That’s very convenient, I pointed out. But what about all the books on Muslim faith written by humans that express views that others find offensive. Should they be withdrawn? Should imams refrain from giving sermons that condemn homosexuality a sin, or that refer to other claims, that non-Muslims (and, indeed, many Muslims) may find offensive? No, Azam replied. All that Muslims are trying to do is live by God’s word; and that they should be allowed to do.
And so it went on, a debate impossible to resolve. At one level it was a confrontation between a man of faith, implacably attached to what he regards as the literal word of God, and a secularist with liberal views of rights, freedoms and speech. But while there is something indelibly old fashioned about Sher Azam’s views, and something ineradicably and illiberally rooted in faith, there is also something very contemporary about his notion as to what constitutes acceptable and unacceptable speech, and about where the red lines (his phrase) should be drawn.
In the past, for instance, blasphemy referred to an expression of incorrect belief. What concerns Sher Azam is less the issue of false doctrine than of hurt feelings. This shift is very much a product of our age, and not confined to religious believers.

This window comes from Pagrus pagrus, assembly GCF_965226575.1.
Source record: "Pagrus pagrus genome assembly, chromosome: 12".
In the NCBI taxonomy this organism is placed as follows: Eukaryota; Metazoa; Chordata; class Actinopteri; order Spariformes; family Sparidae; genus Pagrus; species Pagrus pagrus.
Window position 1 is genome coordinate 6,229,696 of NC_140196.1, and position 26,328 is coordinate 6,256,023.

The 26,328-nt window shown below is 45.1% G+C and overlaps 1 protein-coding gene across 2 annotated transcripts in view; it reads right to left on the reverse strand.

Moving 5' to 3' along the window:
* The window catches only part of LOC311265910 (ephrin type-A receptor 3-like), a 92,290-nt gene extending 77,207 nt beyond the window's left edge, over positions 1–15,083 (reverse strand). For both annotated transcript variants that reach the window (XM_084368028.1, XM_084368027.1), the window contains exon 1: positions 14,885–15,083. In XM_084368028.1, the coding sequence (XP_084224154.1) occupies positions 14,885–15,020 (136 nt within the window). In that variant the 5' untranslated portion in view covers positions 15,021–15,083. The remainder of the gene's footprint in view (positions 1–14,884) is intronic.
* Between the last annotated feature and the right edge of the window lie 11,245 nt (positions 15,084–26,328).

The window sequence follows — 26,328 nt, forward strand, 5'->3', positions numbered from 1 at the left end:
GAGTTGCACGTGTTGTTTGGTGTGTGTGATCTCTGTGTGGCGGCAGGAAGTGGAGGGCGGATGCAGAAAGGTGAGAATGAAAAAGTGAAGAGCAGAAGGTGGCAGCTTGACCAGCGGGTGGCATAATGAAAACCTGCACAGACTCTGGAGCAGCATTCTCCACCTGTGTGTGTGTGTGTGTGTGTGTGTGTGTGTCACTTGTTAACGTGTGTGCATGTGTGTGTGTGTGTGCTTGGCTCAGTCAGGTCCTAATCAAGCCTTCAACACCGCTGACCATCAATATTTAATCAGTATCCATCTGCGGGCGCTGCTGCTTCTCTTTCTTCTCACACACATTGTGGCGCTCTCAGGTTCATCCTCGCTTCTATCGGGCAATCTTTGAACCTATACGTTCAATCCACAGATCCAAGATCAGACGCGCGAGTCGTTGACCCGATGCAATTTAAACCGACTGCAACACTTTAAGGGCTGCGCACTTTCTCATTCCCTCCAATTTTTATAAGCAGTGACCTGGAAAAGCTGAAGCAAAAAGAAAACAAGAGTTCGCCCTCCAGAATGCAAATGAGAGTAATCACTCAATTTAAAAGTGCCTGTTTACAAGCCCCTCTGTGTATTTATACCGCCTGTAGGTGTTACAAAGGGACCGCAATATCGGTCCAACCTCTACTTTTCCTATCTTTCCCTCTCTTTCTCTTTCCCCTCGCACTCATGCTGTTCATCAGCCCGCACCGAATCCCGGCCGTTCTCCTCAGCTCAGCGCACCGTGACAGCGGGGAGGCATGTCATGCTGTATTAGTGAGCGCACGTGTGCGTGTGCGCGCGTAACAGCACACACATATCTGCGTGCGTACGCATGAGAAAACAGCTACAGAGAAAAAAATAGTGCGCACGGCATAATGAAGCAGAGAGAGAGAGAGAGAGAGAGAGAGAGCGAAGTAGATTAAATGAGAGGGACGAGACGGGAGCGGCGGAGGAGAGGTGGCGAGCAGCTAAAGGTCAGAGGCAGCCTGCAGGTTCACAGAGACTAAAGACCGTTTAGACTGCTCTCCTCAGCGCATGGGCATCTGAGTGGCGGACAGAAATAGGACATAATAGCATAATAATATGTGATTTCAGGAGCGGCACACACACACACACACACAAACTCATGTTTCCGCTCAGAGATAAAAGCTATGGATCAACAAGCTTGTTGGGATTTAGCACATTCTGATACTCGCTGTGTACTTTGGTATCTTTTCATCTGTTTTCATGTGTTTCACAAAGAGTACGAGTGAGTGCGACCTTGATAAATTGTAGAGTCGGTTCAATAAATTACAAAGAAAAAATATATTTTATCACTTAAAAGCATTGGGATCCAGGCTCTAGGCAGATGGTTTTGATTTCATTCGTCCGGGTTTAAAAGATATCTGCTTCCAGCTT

There is also something very contemporary in Azam’s argument about the kinds of speech that should be protected. The idea that the Qur’an should be protected because it constitutes the word of God may seem a very old-fashioned, traditional claim. And yet, ironically, many contemporary liberals use a similar kind of argument about speech that should be protected, turning not God’s word but human rights into that which is sacred.
I was recently involved in a Twitter debate about the legal verdict on Ashers bakery in Northern Ireland. In May, the Belfast High Court found the bakery guilty of discrimination for refusing to bake a cake with the message ‘Support gay marriage’. According to the judge, Ashers had, as a business, ‘to provide service to all’.